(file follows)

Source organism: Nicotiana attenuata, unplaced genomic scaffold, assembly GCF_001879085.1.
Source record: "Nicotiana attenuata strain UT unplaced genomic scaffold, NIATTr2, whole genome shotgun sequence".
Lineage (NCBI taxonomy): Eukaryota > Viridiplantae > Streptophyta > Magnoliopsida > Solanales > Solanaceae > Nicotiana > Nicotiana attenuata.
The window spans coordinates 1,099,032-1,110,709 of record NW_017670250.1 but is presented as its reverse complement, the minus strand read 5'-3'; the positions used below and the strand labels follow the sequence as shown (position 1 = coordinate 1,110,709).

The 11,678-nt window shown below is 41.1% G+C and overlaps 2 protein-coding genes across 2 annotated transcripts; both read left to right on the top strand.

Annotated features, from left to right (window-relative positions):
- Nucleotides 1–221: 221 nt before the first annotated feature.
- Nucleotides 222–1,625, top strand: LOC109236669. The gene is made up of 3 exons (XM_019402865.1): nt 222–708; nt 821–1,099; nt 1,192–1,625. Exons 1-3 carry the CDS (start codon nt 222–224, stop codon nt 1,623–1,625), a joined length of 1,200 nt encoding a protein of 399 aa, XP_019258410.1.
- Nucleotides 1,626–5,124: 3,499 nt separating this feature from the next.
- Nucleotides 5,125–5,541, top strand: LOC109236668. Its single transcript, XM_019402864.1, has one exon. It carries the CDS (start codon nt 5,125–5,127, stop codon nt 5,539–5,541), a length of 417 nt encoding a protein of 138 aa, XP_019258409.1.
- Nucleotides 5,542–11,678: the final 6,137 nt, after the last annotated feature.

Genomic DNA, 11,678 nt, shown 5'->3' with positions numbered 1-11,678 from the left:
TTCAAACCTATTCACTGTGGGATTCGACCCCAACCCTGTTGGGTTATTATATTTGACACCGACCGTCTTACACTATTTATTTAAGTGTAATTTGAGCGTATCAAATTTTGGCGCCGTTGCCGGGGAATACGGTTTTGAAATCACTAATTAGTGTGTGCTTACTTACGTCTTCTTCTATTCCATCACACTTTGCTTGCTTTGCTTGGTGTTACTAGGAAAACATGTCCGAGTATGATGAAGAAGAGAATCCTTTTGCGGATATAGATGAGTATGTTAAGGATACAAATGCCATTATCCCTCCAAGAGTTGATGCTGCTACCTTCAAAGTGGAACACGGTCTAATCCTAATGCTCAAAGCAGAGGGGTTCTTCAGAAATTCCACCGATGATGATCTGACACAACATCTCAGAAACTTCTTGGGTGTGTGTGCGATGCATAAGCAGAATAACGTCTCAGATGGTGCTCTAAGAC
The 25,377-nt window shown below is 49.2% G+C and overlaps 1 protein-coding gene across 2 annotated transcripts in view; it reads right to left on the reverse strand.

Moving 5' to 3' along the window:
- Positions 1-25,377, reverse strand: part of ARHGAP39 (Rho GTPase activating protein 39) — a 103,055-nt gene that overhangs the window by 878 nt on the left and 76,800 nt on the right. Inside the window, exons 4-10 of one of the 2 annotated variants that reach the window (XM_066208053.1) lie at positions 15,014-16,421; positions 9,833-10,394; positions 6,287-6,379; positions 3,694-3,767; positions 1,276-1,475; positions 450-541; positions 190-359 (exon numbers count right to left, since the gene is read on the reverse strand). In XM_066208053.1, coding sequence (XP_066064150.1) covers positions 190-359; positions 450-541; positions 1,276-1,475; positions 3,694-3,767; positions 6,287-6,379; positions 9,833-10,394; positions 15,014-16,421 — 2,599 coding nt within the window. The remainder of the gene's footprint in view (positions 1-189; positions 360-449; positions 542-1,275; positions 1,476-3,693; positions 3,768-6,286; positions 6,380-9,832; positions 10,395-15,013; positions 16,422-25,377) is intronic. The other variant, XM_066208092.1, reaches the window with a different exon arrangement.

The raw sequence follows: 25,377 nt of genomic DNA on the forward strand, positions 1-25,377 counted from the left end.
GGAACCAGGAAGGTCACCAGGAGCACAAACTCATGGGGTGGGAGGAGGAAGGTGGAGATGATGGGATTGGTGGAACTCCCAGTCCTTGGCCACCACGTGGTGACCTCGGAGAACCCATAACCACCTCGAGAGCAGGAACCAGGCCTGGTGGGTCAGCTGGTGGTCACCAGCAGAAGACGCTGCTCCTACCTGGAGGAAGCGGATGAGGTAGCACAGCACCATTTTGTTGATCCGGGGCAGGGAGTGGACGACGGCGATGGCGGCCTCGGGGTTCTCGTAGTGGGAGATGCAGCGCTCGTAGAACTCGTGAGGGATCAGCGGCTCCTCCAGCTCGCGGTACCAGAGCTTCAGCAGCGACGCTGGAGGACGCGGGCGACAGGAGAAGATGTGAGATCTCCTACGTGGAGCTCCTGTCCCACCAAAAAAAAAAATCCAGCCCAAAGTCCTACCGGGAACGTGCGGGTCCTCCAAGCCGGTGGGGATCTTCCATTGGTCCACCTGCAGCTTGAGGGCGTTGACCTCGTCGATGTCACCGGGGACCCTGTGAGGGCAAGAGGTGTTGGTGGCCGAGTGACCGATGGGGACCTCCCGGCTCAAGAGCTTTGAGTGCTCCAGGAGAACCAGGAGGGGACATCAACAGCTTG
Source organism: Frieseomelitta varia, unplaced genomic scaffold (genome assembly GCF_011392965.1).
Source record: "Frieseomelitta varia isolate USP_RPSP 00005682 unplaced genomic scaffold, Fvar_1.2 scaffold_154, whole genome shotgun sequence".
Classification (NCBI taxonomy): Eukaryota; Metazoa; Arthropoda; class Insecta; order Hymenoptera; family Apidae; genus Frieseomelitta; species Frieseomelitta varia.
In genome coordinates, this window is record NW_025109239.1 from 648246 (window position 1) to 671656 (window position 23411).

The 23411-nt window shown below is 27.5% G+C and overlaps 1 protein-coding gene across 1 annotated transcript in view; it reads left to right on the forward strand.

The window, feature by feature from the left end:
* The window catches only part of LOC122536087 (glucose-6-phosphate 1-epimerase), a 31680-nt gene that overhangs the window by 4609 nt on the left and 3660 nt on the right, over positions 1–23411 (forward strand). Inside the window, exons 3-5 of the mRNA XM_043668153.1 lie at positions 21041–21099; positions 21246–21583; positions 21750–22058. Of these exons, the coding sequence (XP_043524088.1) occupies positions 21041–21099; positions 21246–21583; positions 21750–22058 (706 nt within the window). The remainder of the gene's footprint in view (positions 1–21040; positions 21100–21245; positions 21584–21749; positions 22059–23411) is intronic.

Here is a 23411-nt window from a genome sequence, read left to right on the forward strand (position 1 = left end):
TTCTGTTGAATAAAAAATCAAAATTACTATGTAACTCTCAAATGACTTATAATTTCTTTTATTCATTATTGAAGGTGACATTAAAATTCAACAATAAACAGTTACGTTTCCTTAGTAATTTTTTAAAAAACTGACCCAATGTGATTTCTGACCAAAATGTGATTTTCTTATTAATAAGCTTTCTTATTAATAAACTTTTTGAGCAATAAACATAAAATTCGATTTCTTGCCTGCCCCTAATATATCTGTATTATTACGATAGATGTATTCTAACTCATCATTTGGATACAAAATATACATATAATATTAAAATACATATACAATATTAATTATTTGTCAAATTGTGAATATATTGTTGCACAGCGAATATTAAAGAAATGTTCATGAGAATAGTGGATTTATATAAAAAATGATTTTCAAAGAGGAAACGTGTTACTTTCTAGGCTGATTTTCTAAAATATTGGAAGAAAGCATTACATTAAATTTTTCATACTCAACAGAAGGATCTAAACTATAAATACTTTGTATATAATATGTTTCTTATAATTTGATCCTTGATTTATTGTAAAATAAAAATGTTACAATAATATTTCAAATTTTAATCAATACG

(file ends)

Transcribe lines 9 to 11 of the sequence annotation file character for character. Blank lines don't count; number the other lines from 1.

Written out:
- Nucleotides 1,626–5,124: 3,499 nt separating this feature from the next.
- Nucleotides 5,125–5,541, top strand: LOC109236668. Its single transcript, XM_019402864.1, has one exon. It carries the CDS (start codon nt 5,125–5,127, stop codon nt 5,539–5,541), a length of 417 nt encoding a protein of 138 aa, XP_019258409.1.
- Nucleotides 5,542–11,678: the final 6,137 nt, after the last annotated feature.